Talent, like STEM, has no gender

International Women in Engineering Day

Madrid / 23 June 2020

Grappling with the technological transformation of entire economies and ensuring the transition to a low-carbon energy model will require all available talent in science, technology, engineering and mathematics (STEM)--regardless of gender.

However, girls are still a clear minority in technical careers, even though the university degrees with best job prospects are related to STEM disciplines. Even at SGRE, women make up only 13% of the IT, Engineering, and R&D workforce. That's why we made one of the four objectives of the Diversity strategy to increase the number of women in the company.

Technological Education Program Officer
On the International Day of Women in Engineering, Siemens Gamesa wants to reaffirm its commitment to female talent with a series of initiatives such as "Bringing Diversity in STEAM". This program that add to STEM disciplines arts and humanities fields such as writing, consists of mentoring programs in primary and secondary schools prepared by SGRE women who will explain what it is really like to study and work in STEM fields. This initiative was already launched in Spain; if you did not see the video, click here.

Up! Steam, the project that stimulates young talent
© Real Academia de Ingeniería

Siemens Gamesa has also signed an agreement with the Royal Spanish Academy of Engineering to help encourage young women to choose STEM careers.

Traditionally, scientific and technical careers have been chosen mostly by boys. Although it is true that the share of women has been growing over the years, it is still far from parity.

According to an OECD report, "ABC of Gender Equality in Education," the lower presence of girls in technical careers is due to many factors including less confidence in their own abilities; preference for socially-oriented careers; social stereotypes and expectations; and the lack of role models.

'Mujer e Ingeniería' is a program that aims to spark the interest of girls and young women in Spain in engineering studies, to support the incorporation of women in this professional field, and to encourage and support them throughout their careers.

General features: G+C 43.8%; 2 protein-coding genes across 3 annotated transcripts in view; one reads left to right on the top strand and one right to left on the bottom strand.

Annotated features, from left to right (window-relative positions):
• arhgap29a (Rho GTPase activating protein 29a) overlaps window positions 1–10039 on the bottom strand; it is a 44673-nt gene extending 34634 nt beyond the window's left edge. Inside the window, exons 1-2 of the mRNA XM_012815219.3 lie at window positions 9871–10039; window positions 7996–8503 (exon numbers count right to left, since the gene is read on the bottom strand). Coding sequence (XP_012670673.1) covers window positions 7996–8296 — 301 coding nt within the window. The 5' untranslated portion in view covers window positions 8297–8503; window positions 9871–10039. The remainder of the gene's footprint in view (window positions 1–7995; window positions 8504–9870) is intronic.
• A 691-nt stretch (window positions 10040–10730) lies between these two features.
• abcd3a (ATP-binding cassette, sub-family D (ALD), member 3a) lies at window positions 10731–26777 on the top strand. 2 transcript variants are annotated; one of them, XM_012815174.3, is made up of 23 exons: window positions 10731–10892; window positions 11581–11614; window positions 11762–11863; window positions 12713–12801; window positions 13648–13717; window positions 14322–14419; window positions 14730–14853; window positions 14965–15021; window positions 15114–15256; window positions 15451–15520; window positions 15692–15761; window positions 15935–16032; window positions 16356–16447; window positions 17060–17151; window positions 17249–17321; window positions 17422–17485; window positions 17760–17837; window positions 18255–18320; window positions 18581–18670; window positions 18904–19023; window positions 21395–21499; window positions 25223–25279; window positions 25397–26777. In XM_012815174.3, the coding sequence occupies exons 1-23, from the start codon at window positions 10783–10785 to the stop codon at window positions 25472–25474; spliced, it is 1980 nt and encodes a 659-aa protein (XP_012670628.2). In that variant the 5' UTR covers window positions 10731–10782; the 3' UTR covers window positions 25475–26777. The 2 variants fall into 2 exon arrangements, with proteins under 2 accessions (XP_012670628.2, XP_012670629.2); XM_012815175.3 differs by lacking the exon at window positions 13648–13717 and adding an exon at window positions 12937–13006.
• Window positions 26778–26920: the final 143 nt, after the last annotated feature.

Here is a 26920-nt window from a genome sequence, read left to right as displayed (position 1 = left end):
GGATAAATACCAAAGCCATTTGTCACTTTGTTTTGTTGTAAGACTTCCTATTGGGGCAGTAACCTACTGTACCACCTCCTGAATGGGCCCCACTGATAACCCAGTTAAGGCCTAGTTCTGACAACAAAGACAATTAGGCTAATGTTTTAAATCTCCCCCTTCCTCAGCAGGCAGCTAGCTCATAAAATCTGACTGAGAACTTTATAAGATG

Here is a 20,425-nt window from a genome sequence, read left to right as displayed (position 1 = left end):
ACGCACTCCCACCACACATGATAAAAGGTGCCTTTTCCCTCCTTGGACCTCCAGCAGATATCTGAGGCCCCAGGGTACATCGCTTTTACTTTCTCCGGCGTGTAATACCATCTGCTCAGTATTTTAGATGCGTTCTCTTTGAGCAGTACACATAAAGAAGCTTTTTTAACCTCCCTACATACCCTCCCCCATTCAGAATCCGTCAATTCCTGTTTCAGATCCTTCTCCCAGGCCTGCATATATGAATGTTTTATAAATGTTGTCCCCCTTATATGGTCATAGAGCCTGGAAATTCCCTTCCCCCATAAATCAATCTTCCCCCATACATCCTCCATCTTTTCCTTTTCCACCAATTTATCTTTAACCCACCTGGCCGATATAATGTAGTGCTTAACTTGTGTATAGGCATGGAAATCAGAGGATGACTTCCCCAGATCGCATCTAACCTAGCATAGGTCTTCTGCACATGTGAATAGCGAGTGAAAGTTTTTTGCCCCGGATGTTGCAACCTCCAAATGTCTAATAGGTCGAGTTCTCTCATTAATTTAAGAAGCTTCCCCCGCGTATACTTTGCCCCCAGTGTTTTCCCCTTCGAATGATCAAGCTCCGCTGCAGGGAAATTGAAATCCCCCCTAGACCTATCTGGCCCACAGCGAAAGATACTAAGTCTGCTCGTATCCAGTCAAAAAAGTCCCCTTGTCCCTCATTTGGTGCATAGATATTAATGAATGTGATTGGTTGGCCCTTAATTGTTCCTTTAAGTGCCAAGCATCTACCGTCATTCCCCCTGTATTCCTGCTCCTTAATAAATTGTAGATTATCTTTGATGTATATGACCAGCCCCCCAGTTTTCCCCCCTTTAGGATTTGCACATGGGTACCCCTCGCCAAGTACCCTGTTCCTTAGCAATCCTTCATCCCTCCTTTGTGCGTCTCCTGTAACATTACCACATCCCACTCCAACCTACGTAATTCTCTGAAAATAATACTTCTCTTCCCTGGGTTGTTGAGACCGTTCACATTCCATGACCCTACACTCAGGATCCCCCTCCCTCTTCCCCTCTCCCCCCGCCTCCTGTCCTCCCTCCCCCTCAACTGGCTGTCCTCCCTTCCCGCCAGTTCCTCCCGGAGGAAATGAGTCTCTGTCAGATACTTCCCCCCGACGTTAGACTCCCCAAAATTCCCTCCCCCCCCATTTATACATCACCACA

It includes a series of initiatives targeting a range of ages, from high school to postgraduate students, but with one point in common: mentoring as the most powerful instrument for awakening vocations.

It offers opportunities for women in their final year of their undergraduate degree or master's degree to enhance their employability thanks to the support of engineering professionals. It also includes a program called TECHMI where students aged 12 to 16 learn about programming and mechanical engineering and participate in a nationwide team competition where challenges are designed to demonstrate the social utility of STEM and engineering. Participants receive the support of the mentored university women which in turn become the mentors for a next batch of women engineers.

No company, nor society at large, can afford to waste talent because of gender. Our goal at Siemens Gamesa is to replicate these kinds of value-add activities and initiatives to unleash the full potential of all our future engineers, scientists, designers, and technicians--and that starts with getting girls and young women in STEM.

Traditionally, scientific and technical careers have been chosen mostly by boys © Real Academia de Ingeniería


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